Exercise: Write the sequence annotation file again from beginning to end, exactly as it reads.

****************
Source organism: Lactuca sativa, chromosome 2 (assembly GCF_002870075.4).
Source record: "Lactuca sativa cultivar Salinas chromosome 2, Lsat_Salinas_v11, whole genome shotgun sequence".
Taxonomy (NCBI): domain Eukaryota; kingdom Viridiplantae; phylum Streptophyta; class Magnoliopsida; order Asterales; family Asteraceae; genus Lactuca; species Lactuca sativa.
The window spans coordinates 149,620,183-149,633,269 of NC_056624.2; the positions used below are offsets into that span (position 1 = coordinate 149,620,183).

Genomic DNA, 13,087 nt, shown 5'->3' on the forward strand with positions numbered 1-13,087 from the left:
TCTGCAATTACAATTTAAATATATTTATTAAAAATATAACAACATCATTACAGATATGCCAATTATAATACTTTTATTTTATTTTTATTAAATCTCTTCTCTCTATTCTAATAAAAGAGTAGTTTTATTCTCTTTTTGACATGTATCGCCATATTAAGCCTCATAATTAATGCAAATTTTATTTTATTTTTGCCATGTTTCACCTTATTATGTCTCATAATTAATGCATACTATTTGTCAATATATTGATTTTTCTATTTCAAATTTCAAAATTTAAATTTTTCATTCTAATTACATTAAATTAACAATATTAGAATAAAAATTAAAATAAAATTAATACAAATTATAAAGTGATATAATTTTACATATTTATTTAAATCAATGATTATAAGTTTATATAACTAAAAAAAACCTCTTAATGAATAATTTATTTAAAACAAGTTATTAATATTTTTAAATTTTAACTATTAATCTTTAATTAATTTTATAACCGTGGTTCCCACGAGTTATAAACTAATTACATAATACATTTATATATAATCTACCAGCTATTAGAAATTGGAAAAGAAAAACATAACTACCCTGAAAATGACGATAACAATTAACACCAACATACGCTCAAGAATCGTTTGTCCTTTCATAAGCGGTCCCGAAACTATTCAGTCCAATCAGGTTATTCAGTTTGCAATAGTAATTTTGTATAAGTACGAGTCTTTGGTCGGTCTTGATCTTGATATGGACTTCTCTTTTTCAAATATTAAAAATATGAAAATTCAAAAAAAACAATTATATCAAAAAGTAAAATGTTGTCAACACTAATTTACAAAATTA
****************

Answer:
Source organism: Lactuca sativa, chromosome 2 (assembly GCF_002870075.4).
Source record: "Lactuca sativa cultivar Salinas chromosome 2, Lsat_Salinas_v11, whole genome shotgun sequence".
Taxonomy (NCBI): domain Eukaryota; kingdom Viridiplantae; phylum Streptophyta; class Magnoliopsida; order Asterales; family Asteraceae; genus Lactuca; species Lactuca sativa.
The window spans coordinates 149,620,183-149,633,269 of NC_056624.2; the positions used below are offsets into that span (position 1 = coordinate 149,620,183).

Genomic DNA, 13,087 nt, shown 5'->3' on the forward strand with positions numbered 1-13,087 from the left:
TCTGCAATTACAATTTAAATATATTTATTAAAAATATAACAACATCATTACAGATATGCCAATTATAATACTTTTATTTTATTTTTATTAAATCTCTTCTCTCTATTCTAATAAAAGAGTAGTTTTATTCTCTTTTTGACATGTATCGCCATATTAAGCCTCATAATTAATGCAAATTTTATTTTATTTTTGCCATGTTTCACCTTATTATGTCTCATAATTAATGCATACTATTTGTCAATATATTGATTTTTCTATTTCAAATTTCAAAATTTAAATTTTTCATTCTAATTACATTAAATTAACAATATTAGAATAAAAATTAAAATAAAATTAATACAAATTATAAAGTGATATAATTTTACATATTTATTTAAATCAATGATTATAAGTTTATATAACTAAAAAAAACCTCTTAATGAATAATTTATTTAAAACAAGTTATTAATATTTTTAAATTTTAACTATTAATCTTTAATTAATTTTATAACCGTGGTTCCCACGAGTTATAAACTAATTACATAATACATTTATATATAATCTACCAGCTATTAGAAATTGGAAAAGAAAAACATAACTACCCTGAAAATGACGATAACAATTAACACCAACATACGCTCAAGAATCGTTTGTCCTTTCATAAGCGGTCCCGAAACTATTCAGTCCAATCAGGTTATTCAGTTTGCAATAGTAATTTTGTATAAGTACGAGTCTTTGGTCGGTCTTGATCTTGATATGGACTTCTCTTTTTCAAATATTAAAAATATGAAAATTCAAAAAAAACAATTATATCAAAAAGTAAAATGTTGTCAACACTAATTTACAAAATTA